There's no question that in the best of circumstances, a tension exists between value-added resellers (VARs) and their vendor partners. That doesn't mean, however, that the VAR-vendor relationship has to be an adversarial one. But for it to work, both parties have to understand one another's motivations, and how to work in harmony to their mutual benefit and profit. From the reseller perspective, it all starts with choosing the right vendor partner. Unfortunately, there is no magic formula for analyzing vendor partners and their reseller partner programs. A lot of it boils down to trust, gut feelings and, oh yes, a healthy amount of due diligence.
The following are the most important factors you should weigh in the decision process when choosing a vendor partner and considering reseller partner programs. Try these out and use what works for you, but keep in mind that these criteria are a moving target. Your own circumstances, the market conditions and a host of other factors will cause your criteria to evolve. Nothing is static for long in the reseller business.
When evaluating vendors and their reseller partner programs, consider whether the vendor has:
- An identifiable and verifiable technological advantage or superiority. In other words, they have something new and innovative (a technological breakthrough) that translates into overall product performance and results and the end-user experience -- the "wow" factor!
- Three to five easily articulated, demonstrable and believable competitive advantages that translate into compelling customer benefits. These have to set the vendor solution apart from the competition in a way that immediately resonates with customers to such an extent that they want a demonstration or trial evaluation because they cannot imagine existing any longer without this solution or simply because they will be a hero to their higher-ups. That's a factor never to be overlooked!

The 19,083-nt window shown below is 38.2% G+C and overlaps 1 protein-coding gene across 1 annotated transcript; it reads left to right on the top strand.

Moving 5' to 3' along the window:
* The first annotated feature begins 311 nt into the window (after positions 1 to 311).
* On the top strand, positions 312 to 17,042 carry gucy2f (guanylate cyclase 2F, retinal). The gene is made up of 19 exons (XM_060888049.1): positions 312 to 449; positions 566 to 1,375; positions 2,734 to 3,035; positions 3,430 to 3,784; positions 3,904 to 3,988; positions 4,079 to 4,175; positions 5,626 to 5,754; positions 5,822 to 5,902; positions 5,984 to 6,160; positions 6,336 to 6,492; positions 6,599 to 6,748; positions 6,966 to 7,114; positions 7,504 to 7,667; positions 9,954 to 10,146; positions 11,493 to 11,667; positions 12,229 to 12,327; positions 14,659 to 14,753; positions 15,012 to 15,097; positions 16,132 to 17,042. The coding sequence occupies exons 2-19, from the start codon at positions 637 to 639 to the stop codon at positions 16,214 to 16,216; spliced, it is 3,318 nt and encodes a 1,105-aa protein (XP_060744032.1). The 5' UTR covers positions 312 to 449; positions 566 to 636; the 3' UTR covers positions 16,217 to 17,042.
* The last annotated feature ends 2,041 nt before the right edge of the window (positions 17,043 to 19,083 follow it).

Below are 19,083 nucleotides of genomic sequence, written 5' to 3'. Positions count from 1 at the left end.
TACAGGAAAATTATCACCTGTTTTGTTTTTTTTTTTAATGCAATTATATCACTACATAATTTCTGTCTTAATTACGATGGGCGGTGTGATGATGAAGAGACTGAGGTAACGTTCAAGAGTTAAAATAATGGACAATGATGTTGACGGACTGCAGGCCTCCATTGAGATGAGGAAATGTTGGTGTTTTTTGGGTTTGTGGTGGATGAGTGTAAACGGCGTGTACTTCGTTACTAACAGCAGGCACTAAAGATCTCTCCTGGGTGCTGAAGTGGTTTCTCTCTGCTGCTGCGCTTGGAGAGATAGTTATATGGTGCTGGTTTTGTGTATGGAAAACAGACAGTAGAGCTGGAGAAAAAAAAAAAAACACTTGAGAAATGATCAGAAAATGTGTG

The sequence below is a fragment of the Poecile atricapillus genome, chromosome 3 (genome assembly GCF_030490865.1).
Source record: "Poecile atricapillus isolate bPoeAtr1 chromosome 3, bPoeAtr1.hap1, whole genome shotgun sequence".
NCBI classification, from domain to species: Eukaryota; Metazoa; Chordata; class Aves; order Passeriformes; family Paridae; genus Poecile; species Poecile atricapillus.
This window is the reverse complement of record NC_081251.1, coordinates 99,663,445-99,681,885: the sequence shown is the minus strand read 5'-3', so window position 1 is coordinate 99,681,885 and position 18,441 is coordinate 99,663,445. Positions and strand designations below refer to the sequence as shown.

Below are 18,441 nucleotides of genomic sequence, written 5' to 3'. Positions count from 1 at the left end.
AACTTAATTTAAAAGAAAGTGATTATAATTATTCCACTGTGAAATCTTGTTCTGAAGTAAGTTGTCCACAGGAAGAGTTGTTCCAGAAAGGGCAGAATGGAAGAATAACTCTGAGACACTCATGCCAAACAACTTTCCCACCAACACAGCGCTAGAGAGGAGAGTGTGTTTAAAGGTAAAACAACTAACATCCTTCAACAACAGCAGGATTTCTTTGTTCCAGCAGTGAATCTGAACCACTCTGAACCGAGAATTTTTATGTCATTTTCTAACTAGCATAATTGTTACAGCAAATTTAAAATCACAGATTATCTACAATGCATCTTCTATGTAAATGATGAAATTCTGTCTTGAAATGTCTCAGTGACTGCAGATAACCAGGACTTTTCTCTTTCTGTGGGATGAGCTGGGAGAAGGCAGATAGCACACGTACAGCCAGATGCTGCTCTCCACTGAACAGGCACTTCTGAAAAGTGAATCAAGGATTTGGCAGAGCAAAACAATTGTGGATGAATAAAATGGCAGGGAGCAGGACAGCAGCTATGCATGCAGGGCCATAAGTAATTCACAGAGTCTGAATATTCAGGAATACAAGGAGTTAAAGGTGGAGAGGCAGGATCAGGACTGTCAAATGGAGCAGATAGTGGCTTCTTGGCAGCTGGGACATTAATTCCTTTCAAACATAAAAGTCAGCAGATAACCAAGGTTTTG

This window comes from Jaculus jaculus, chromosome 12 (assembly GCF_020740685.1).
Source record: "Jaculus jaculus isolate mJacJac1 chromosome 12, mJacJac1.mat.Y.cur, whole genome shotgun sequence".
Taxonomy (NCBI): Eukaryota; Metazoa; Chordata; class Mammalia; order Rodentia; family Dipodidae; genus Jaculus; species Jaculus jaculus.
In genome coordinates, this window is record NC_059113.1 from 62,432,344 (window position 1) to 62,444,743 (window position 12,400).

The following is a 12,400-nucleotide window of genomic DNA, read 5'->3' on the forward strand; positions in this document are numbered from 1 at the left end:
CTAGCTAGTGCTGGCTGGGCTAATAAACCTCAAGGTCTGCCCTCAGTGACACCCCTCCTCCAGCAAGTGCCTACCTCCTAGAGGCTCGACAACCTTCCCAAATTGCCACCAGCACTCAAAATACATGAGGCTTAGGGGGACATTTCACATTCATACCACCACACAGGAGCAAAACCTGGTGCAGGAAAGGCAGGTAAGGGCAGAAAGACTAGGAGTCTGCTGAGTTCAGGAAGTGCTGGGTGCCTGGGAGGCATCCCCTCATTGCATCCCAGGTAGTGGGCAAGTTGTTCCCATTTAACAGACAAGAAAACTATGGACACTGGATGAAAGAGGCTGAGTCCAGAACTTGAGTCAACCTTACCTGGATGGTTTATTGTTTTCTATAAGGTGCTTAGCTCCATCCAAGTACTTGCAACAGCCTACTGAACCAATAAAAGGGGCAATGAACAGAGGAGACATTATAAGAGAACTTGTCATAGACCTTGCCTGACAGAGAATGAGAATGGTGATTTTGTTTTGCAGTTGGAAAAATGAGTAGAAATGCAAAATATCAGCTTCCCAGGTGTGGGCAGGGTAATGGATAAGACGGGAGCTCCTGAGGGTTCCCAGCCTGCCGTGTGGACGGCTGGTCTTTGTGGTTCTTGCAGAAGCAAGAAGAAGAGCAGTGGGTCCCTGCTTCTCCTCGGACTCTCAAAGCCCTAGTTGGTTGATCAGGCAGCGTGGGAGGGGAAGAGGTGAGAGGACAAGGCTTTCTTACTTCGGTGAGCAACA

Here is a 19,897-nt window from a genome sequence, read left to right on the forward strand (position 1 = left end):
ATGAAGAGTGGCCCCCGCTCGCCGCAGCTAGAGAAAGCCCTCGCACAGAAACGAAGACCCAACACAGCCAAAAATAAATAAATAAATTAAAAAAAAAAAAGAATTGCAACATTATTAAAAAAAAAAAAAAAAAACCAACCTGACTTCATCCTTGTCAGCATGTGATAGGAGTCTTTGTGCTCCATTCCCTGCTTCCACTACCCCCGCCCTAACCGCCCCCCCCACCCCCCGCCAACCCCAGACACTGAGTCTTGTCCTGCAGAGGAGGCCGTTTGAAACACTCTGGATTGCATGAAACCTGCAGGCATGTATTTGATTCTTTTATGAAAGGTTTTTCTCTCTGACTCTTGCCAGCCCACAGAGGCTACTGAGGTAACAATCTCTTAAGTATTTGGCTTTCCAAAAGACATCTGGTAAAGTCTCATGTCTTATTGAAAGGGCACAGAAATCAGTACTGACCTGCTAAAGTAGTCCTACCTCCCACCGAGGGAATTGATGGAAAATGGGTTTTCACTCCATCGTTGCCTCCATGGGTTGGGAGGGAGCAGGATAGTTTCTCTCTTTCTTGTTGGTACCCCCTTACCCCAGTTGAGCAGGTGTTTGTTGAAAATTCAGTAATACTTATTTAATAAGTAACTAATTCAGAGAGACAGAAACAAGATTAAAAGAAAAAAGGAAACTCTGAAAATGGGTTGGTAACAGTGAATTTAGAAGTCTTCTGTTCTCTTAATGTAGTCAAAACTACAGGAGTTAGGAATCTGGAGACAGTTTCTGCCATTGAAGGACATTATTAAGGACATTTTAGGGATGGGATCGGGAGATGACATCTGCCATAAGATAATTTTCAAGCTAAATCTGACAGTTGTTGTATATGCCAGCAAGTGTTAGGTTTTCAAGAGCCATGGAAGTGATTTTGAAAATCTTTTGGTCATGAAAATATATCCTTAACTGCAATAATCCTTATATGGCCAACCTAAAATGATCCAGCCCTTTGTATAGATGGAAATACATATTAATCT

- A product/solution that addresses a timely need, solves a nagging problem or satisfies a pent-up demand. The product should make life easier for someone, improve productivity and generate an acceptable -- no, irresistible -- ROI.
- An understanding of the value of the channel and the need to scale resources and expertise the vendor may lack at the moment. This means that the vendor understands the concept of scaling (really "gets it"), and needs you to be where it cannot be (feet on the street) to accelerate growth.
- A well-thought-out, written and equitable program for the channel that demonstrates an understanding of the needs of the channel. This should include a description of how the vendor is organized and operates to most effectively motivate and reward reseller partners. Vendor corporate policies, stated channel goals and quotas, and field rep as well as management compensation plans, should all be consistent with the channel recruiting "story." The vendor should have its field reps and its partners joined at the hip with a goal of closing more business faster through the channel than could be done directly, regardless of where the leads come from. Translation: They are channel-friendly … really!
- An understanding of its target market(s) and the competition. The vendor should have developed a comprehensive sales and marketing plan to gain visibility, brand recognition, credibility and mind share within the targeted sectors, and to generate qualified leads with which to develop a pipeline. There should also be a team of experienced marketing personnel that implement and manage the marketing program, and sufficient funds to execute to the fullest extent.
- A cohesive program for sufficient and ongoing sales, product and technical training, as well as regular contact with the VAR team. Knowledge is power and enables you to competently, confidently and aggressively represent the vendor's products in a professional, credible manner. Reseller resources should be treated as an extension of the vendor's sales and technical staff. What the vendor does for its direct sales and support personnel, it should do for reseller personnel. In reality, many do not, which only results in the resellers not being able to put forth the best possible effort, and worse, it hampers their ability to maintain a strong value proposition with prospects, customers and, most importantly, their vendor partners.
In summary, if individual resellers establish some vendor evaluation guidelines and do their homework, there will be more mutually beneficial and therefore successful VAR-vendor relationships.
About the author
Anthony J. Comazzi has been employed since 2002 with The Newman Group, a VAR headquartered in Dexter, Mich., where he launched and manages the company's first and most successful applications sales team and a number of vendor partnerships. His prior experience involved positions with a number of software vendors, where his responsibilities included worldwide sales, marketing and channel development. The Newman Group's areas of focus include WAN acceleration, networking, disaster recovery, virtualization, email delivery, security and archiving, and network problem identification.